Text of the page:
On the eve before winter, not even drizzling rain or impending cold could affect the spring I had in my step. After only catching their last three songs when they supported Death Cab in February, and with the recent hype of their new single, I was definitely keen to see Dappled Cities live once more. I ventured down to Oxford Art Factory, where a small crowd and the smell of popcorn greeted me (yes, yes…popcorn). With my unfortunate track record for arriving late to gigs, particularly mid-week, I surprisingly got there with ample time to spare.
The first band on stage was Panama, four local lads whose upbeat sounds turned out to be quite a treat. With the exciting layering of catchy vocals, those popular nostalgic 80s riffs, and full, lifting percussion, Panama have instrumental multi-tasking down to a tee. Although the first half seemed a little flat and the vocal levels were too low, the driving rhythms and memorable keys kept the sound tight. By the end, everything settled with loads more energy, particularly their single Magic. The bright, pop tune had exciting bongos and soaring vocals, and was somehow reminiscent of summertime.
The second support were Glass Towers, an indie rock band who already have substantial touring history under their belt. Hailing from Byron Bay, I couldn’t help but notice the now Sydneysiders were a young bunch. But as the drummer began, his age was suddenly no longer a curiosity. His neat time changes and the technicality of his fills were first-rate. At first I didn’t much care for the singer’s voice, yet as he went on, I warmed to his casual, speak-singing style. It seemed to fit their image perfectly. The lead guitarist seemed completely disenchanted each time he sang bvs, though his catchy riffs more than made up for it. Their newest single Jumanji was a welcomed highlight and brought a fun, tropical pop feel.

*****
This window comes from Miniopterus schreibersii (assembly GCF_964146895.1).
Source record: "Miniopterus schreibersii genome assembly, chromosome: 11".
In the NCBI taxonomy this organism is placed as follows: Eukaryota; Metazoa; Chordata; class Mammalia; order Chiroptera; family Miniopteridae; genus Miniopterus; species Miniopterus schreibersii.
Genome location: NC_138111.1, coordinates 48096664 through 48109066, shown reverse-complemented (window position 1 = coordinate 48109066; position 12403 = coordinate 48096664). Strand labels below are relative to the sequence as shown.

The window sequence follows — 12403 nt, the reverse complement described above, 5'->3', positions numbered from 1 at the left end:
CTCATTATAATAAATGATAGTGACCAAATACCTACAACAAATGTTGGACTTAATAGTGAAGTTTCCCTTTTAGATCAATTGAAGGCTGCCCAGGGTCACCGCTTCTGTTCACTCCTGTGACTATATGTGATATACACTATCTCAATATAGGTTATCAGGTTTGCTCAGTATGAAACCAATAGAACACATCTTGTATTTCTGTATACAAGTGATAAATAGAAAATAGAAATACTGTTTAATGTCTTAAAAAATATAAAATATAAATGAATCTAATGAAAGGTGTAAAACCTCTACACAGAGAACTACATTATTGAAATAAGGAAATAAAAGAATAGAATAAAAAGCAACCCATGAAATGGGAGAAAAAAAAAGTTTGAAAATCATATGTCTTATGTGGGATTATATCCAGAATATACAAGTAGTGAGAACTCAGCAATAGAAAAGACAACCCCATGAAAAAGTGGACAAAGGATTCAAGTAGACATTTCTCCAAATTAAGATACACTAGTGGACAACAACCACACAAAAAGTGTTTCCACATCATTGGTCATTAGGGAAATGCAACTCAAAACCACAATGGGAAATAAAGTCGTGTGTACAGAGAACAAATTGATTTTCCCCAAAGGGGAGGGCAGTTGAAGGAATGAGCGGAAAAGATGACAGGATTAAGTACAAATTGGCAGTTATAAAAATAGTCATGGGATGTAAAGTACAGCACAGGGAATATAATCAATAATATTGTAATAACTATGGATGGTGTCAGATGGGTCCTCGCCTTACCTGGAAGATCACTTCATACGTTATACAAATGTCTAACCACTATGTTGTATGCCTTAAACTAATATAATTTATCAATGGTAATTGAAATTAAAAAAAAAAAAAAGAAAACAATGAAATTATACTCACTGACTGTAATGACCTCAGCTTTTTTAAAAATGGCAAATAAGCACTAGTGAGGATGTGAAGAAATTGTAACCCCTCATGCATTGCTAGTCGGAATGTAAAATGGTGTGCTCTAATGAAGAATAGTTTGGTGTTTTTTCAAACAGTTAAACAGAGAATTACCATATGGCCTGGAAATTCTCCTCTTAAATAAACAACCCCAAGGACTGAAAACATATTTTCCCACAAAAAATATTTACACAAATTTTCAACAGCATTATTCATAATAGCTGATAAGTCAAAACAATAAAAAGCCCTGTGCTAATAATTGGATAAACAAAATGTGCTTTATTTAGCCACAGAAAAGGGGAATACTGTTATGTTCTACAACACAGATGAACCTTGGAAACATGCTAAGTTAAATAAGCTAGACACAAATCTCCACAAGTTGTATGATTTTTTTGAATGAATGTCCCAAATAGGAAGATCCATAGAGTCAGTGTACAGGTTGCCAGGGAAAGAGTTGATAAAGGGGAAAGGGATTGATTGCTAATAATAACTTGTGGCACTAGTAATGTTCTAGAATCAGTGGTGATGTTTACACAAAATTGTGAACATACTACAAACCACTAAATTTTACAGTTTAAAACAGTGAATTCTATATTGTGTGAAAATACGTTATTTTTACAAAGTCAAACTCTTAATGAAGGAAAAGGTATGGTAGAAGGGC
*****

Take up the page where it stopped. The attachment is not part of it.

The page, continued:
By now the venue had packed out, but the crowd was well behaved; I’ve come to like a courteous Thursday night gig. As the curtains parted for Dappled Cities, a silver backdrop complete with Hollywood lights was revealed. And what a show we got! The bright lights were engulfing, complete with hectic strobes. I maybe had to squint a little bit, but they gave their music such energy from word go. The band was balanced, tight and well polished. That’s what playing together for ten years will do for you. Clearly happy to be back performing, they played from across their four albums, including crowd favourites The Price and Holy Chord. What I really loved about Dappled Cities is how both vocalists manage to share the role so evenly, seamlessly mixing with clear, resonant tones, layered octave harmonies and a reverb mic to set it off.
The Night is Young at Heart was one of the best moments of their show. With those identifiable time changes and crazy lights, it was completely exciting, and didn’t sound its age one bit. And when a girl climbed up onto the stage and danced her own heart out and flicked her long brown locks, they loved it, keeping the energy high and the outro long.
But I have to say, Run With the Wind is quickly turning into my favourtie song. It was pretty epic. Those gliding scalic synth lines and the soaring melodic falsetto chorus give the song its constant momentum and kept us enthralled.
Dappled Cities have impressively managed to continue to sound fresh and current with this track, but have retained their own identifiable sound. Not an easy feat. It will be interesting to see what direction their new album takes us. They will be returning to our stages this October.
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